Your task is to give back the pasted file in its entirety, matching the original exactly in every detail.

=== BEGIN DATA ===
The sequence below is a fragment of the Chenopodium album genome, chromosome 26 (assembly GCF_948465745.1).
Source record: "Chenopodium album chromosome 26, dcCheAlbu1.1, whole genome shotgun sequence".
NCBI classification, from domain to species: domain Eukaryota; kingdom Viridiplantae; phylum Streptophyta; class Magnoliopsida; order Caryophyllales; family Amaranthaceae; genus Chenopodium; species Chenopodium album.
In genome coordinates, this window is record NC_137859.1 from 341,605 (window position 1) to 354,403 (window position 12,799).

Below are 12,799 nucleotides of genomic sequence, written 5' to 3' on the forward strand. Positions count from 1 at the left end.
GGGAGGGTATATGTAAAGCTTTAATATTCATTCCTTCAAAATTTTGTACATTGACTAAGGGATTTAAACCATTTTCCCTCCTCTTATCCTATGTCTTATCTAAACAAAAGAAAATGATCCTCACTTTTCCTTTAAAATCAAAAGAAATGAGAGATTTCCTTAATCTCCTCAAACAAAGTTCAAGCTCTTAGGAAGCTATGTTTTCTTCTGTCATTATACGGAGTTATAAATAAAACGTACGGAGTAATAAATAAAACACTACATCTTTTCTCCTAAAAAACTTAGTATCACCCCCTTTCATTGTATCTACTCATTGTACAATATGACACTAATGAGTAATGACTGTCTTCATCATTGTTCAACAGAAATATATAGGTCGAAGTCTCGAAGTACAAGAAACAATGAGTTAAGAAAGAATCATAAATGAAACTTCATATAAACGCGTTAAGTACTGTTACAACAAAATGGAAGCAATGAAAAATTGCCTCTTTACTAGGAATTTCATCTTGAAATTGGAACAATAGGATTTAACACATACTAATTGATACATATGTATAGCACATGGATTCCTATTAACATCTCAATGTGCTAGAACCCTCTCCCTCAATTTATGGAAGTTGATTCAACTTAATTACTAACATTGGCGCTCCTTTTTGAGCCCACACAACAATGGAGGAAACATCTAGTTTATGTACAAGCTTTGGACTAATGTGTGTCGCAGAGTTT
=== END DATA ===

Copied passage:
The sequence below is a fragment of the Chenopodium album genome, chromosome 26 (assembly GCF_948465745.1).
Source record: "Chenopodium album chromosome 26, dcCheAlbu1.1, whole genome shotgun sequence".
NCBI classification, from domain to species: domain Eukaryota; kingdom Viridiplantae; phylum Streptophyta; class Magnoliopsida; order Caryophyllales; family Amaranthaceae; genus Chenopodium; species Chenopodium album.
In genome coordinates, this window is record NC_137859.1 from 341,605 (window position 1) to 354,403 (window position 12,799).

Below are 12,799 nucleotides of genomic sequence, written 5' to 3' on the forward strand. Positions count from 1 at the left end.
GGGAGGGTATATGTAAAGCTTTAATATTCATTCCTTCAAAATTTTGTACATTGACTAAGGGATTTAAACCATTTTCCCTCCTCTTATCCTATGTCTTATCTAAACAAAAGAAAATGATCCTCACTTTTCCTTTAAAATCAAAAGAAATGAGAGATTTCCTTAATCTCCTCAAACAAAGTTCAAGCTCTTAGGAAGCTATGTTTTCTTCTGTCATTATACGGAGTTATAAATAAAACGTACGGAGTAATAAATAAAACACTACATCTTTTCTCCTAAAAAACTTAGTATCACCCCCTTTCATTGTATCTACTCATTGTACAATATGACACTAATGAGTAATGACTGTCTTCATCATTGTTCAACAGAAATATATAGGTCGAAGTCTCGAAGTACAAGAAACAATGAGTTAAGAAAGAATCATAAATGAAACTTCATATAAACGCGTTAAGTACTGTTACAACAAAATGGAAGCAATGAAAAATTGCCTCTTTACTAGGAATTTCATCTTGAAATTGGAACAATAGGATTTAACACATACTAATTGATACATATGTATAGCACATGGATTCCTATTAACATCTCAATGTGCTAGAACCCTCTCCCTCAATTTATGGAAGTTGATTCAACTTAATTACTAACATTGGCGCTCCTTTTTGAGCCCACACAACAATGGAGGAAACATCTAGTTTATGTACAAGCTTTGGACTAATGTGTGTCGCAGAGTTT